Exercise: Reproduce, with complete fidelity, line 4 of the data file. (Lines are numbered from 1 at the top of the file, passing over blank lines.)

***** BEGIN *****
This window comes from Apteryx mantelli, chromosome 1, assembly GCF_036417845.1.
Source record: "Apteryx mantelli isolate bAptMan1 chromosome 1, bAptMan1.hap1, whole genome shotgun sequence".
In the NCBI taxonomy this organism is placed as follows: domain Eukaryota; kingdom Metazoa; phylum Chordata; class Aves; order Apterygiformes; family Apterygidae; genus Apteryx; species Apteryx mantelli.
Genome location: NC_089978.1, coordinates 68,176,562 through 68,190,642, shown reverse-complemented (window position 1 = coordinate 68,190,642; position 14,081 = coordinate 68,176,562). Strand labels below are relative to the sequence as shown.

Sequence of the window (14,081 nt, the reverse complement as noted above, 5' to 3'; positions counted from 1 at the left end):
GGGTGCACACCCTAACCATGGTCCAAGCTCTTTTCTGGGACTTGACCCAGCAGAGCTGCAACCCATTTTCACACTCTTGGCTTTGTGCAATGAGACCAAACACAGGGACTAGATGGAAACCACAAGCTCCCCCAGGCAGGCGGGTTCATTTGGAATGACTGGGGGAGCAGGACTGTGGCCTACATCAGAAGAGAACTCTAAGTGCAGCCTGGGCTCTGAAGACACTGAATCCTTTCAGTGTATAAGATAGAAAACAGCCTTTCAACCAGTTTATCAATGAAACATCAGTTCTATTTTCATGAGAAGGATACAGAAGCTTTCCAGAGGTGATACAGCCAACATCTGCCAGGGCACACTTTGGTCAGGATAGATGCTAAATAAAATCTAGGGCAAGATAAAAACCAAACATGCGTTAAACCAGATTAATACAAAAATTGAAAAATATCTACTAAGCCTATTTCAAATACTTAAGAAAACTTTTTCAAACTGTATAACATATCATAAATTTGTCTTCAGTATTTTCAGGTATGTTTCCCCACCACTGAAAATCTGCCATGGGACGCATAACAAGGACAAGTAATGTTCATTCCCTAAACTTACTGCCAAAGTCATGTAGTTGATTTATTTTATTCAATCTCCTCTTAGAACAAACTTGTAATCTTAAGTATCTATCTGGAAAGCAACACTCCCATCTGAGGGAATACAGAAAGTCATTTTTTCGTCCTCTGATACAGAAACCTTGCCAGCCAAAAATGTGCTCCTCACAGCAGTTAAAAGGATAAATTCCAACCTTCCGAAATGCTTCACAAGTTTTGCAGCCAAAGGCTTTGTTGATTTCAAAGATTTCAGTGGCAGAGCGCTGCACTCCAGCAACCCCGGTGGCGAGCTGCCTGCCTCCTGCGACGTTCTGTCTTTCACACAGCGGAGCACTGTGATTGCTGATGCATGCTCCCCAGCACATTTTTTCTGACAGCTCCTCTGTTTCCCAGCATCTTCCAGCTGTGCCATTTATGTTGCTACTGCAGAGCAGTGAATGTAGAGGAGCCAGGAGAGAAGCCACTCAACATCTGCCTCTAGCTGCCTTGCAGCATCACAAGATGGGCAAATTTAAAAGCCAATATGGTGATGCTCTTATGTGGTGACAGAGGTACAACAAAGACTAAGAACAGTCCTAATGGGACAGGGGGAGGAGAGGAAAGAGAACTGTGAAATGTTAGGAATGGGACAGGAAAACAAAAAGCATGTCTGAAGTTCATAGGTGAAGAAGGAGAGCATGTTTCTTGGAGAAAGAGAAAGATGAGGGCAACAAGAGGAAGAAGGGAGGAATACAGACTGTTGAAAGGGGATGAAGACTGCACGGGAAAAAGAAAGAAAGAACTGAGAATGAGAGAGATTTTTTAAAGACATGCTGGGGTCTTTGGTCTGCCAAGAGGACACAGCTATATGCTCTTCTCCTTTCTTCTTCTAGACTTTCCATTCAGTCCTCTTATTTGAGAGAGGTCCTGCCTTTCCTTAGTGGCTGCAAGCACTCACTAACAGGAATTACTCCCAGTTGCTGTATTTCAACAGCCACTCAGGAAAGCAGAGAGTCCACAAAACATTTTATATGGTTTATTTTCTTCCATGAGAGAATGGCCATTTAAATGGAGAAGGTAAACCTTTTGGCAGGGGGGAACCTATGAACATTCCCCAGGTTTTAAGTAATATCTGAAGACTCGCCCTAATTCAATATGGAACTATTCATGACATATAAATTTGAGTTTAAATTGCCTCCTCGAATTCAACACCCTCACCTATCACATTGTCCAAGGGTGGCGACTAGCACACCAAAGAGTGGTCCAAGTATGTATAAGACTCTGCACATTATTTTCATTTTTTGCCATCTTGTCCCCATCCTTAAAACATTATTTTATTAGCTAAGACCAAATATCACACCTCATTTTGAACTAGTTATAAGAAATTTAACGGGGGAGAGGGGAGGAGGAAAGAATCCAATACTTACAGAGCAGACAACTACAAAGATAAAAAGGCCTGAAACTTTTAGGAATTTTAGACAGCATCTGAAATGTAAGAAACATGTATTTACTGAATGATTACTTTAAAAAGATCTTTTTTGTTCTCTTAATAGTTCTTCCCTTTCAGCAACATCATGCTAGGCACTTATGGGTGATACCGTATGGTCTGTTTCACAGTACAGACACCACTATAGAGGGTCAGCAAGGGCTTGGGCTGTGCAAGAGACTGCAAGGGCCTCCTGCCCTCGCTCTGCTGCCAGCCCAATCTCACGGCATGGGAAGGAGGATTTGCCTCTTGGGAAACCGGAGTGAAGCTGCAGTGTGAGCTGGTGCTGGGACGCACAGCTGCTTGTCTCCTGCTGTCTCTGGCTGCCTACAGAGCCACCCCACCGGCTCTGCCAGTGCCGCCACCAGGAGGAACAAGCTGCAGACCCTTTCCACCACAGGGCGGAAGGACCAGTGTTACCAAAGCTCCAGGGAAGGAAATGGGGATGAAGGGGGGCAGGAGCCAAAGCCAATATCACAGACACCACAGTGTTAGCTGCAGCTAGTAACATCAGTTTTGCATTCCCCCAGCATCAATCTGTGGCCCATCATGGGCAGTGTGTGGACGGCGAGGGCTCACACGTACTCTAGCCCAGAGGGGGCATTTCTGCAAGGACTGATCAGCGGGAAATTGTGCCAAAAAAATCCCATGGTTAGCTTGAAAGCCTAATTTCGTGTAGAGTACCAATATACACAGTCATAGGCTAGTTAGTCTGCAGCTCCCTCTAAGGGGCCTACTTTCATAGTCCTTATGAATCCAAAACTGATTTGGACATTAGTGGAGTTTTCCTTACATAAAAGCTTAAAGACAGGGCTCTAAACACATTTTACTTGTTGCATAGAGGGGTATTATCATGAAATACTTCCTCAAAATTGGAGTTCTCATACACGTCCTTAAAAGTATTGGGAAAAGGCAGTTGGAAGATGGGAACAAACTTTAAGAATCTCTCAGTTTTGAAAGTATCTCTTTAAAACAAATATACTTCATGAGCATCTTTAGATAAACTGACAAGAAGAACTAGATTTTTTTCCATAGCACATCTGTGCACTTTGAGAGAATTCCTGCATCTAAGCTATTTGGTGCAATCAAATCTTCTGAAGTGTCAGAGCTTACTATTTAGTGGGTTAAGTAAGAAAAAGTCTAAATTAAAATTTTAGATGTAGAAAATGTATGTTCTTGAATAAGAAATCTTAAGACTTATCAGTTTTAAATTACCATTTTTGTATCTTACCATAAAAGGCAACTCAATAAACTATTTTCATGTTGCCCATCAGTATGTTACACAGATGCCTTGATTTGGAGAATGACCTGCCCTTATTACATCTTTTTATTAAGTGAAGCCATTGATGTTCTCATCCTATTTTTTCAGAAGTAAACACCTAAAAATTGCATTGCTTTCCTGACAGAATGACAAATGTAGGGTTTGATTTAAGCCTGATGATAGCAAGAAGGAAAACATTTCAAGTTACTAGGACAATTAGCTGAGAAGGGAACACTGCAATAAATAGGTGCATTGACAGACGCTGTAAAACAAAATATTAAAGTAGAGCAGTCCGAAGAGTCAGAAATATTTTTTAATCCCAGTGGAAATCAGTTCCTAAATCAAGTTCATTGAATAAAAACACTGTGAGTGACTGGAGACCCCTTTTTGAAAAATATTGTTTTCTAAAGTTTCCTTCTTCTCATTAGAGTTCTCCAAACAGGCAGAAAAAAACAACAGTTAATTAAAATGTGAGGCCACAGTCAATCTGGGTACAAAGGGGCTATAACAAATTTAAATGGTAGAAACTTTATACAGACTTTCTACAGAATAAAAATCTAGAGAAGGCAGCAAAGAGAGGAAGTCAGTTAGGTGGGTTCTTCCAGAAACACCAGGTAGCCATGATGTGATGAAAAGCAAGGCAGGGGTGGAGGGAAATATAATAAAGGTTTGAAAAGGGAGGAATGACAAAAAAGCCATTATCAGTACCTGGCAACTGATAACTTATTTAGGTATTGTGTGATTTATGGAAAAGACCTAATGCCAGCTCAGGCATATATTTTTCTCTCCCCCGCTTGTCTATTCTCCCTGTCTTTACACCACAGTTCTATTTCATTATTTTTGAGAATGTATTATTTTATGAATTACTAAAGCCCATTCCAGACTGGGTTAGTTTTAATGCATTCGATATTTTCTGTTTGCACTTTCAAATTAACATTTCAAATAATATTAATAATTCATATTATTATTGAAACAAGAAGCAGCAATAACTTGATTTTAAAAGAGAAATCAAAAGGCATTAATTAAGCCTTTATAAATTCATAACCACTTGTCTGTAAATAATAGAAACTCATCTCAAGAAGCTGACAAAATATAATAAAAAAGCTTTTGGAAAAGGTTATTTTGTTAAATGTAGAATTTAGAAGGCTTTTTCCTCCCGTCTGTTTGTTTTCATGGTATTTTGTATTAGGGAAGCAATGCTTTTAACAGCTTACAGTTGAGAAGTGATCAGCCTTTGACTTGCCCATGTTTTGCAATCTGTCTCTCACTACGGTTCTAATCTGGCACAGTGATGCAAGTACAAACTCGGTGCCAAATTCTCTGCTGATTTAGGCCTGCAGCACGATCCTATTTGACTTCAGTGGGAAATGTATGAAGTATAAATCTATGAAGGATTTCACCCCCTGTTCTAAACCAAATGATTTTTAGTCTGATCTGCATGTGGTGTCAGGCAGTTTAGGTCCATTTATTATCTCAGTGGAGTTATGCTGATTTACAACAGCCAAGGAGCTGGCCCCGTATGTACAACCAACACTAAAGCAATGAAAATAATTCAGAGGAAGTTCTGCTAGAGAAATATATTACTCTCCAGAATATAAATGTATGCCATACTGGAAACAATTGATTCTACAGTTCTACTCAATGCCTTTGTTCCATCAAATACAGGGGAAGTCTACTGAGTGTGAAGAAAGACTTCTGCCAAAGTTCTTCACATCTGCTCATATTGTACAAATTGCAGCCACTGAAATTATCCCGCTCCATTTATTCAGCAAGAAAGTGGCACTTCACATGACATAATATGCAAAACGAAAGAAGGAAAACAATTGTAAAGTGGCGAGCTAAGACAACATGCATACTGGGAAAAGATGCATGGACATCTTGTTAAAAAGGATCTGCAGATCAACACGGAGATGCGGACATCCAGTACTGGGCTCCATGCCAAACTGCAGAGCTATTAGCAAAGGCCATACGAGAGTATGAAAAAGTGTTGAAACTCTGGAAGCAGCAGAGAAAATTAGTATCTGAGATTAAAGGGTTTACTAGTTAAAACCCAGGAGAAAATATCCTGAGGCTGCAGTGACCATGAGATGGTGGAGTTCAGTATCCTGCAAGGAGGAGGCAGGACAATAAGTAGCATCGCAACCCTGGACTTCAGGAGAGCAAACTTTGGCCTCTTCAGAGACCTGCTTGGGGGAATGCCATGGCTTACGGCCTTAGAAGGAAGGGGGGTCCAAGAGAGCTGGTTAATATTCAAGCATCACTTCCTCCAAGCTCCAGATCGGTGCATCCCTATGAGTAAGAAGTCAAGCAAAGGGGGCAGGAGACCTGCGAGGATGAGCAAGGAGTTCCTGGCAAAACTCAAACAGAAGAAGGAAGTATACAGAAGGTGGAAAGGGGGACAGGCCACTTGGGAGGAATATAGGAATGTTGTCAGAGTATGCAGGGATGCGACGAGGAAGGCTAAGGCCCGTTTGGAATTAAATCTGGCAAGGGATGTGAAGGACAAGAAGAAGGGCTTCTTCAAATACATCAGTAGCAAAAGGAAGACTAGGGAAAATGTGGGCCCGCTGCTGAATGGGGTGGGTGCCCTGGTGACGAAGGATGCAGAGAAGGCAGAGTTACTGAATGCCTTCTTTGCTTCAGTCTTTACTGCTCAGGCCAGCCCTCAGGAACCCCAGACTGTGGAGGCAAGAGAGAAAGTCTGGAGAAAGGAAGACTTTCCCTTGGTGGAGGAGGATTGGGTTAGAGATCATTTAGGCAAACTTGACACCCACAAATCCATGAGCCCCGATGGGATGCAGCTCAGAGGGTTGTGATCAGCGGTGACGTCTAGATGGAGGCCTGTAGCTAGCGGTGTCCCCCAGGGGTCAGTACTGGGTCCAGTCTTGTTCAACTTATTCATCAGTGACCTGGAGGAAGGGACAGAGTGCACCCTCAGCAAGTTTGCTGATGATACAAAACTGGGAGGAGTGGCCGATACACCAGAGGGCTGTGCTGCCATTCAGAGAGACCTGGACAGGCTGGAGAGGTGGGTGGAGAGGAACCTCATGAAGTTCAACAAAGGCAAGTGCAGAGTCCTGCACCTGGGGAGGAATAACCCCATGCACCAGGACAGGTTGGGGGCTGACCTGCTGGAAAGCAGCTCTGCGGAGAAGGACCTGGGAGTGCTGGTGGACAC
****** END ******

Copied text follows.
Genome location: NC_089978.1, coordinates 68,176,562 through 68,190,642, shown reverse-complemented (window position 1 = coordinate 68,190,642; position 14,081 = coordinate 68,176,562). Strand labels below are relative to the sequence as shown.